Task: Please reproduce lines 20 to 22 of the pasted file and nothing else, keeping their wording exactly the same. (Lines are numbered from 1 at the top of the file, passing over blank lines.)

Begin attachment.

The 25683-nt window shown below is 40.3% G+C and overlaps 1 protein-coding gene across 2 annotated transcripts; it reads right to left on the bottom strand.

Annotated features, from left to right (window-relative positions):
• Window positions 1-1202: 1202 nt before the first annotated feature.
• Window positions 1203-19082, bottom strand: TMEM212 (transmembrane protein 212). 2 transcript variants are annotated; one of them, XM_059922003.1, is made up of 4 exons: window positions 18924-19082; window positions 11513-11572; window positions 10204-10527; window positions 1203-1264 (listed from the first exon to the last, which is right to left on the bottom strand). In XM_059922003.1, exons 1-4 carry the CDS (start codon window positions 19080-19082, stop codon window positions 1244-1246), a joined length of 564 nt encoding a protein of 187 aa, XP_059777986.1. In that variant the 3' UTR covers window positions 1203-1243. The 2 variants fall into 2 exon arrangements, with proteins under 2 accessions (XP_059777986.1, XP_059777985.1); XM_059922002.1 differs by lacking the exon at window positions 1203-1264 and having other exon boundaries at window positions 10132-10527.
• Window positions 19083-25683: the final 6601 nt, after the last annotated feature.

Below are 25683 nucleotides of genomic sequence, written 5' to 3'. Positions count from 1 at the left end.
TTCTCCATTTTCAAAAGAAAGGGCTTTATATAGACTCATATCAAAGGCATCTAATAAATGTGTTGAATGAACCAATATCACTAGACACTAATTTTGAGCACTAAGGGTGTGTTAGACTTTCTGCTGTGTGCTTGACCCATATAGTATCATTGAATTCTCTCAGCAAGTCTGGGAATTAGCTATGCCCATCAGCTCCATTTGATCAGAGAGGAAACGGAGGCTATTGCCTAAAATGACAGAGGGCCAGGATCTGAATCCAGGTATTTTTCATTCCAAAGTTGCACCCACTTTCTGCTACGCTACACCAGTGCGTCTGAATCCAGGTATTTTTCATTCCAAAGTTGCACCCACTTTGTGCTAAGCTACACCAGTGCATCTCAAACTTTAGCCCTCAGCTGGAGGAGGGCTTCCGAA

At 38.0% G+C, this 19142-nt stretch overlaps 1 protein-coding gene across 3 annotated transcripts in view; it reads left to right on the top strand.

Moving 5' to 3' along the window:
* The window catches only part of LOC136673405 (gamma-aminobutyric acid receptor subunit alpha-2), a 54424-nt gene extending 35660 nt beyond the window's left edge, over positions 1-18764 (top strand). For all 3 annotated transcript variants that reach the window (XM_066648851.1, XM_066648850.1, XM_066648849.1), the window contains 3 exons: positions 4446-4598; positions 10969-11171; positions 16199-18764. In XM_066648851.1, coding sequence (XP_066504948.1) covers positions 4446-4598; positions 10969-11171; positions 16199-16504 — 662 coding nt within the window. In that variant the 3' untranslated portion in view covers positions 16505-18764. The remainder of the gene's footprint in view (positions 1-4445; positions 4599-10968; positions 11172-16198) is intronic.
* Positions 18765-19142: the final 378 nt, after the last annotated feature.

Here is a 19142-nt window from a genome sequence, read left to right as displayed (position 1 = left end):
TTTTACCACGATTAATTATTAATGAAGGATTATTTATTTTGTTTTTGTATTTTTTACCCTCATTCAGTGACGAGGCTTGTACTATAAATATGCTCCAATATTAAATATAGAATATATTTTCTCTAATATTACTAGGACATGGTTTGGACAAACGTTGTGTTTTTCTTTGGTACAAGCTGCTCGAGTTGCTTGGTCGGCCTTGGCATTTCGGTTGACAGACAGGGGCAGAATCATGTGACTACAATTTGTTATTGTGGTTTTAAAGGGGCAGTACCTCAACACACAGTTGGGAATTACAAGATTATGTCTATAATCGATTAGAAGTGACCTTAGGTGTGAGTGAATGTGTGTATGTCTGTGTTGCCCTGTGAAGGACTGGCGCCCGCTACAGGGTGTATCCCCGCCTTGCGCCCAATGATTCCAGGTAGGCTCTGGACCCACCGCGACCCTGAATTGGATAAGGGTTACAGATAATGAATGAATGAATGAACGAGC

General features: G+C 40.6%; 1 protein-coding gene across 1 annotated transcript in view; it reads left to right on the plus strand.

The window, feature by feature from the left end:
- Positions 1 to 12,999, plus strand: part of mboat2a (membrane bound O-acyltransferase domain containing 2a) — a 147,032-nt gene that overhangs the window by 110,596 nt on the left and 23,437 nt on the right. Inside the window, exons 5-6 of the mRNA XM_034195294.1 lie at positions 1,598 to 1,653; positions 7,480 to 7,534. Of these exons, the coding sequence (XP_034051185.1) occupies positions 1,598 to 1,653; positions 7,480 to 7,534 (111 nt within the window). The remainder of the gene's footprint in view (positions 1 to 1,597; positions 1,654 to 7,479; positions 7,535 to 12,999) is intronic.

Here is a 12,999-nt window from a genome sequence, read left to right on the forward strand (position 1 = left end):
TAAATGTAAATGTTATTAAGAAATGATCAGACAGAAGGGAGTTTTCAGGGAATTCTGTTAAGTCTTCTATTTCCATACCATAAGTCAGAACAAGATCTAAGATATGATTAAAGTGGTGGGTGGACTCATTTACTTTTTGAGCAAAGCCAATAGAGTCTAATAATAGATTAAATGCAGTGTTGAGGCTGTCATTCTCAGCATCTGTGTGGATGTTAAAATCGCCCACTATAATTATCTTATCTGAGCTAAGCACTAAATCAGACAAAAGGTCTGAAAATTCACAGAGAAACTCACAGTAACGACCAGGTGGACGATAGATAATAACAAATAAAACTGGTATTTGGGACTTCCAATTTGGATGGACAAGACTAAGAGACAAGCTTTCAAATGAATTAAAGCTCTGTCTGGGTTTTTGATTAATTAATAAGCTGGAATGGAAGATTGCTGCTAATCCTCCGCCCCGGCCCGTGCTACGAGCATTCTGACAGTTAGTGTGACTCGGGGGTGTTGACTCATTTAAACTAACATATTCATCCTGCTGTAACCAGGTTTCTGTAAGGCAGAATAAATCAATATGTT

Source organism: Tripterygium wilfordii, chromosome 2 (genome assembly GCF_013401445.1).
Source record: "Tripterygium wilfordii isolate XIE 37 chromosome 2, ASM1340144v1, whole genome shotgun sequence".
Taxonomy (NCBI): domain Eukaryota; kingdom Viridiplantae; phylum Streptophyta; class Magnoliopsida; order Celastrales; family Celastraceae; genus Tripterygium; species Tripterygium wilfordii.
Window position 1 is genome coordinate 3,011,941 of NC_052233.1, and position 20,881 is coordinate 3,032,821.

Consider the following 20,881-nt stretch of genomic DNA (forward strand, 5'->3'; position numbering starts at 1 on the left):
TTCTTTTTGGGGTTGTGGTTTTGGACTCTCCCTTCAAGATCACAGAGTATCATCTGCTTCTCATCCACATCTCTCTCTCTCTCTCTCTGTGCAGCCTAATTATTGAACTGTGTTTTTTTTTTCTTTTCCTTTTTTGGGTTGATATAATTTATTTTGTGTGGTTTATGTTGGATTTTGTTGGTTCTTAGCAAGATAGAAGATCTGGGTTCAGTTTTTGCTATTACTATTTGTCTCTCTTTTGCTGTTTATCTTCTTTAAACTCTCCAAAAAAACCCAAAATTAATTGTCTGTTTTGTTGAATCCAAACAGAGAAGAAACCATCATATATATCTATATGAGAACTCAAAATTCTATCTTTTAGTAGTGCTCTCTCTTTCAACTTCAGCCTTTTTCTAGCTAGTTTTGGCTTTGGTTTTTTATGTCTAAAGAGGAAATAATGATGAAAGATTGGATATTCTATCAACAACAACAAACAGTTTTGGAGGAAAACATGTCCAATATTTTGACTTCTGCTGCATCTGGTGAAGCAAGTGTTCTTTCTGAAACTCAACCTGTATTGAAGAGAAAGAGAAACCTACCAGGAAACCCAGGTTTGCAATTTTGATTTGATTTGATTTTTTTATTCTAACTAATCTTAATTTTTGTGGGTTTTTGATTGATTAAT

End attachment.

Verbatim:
Source record: "Tripterygium wilfordii isolate XIE 37 chromosome 2, ASM1340144v1, whole genome shotgun sequence".
Taxonomy (NCBI): domain Eukaryota; kingdom Viridiplantae; phylum Streptophyta; class Magnoliopsida; order Celastrales; family Celastraceae; genus Tripterygium; species Tripterygium wilfordii.
Window position 1 is genome coordinate 3,011,941 of NC_052233.1, and position 20,881 is coordinate 3,032,821.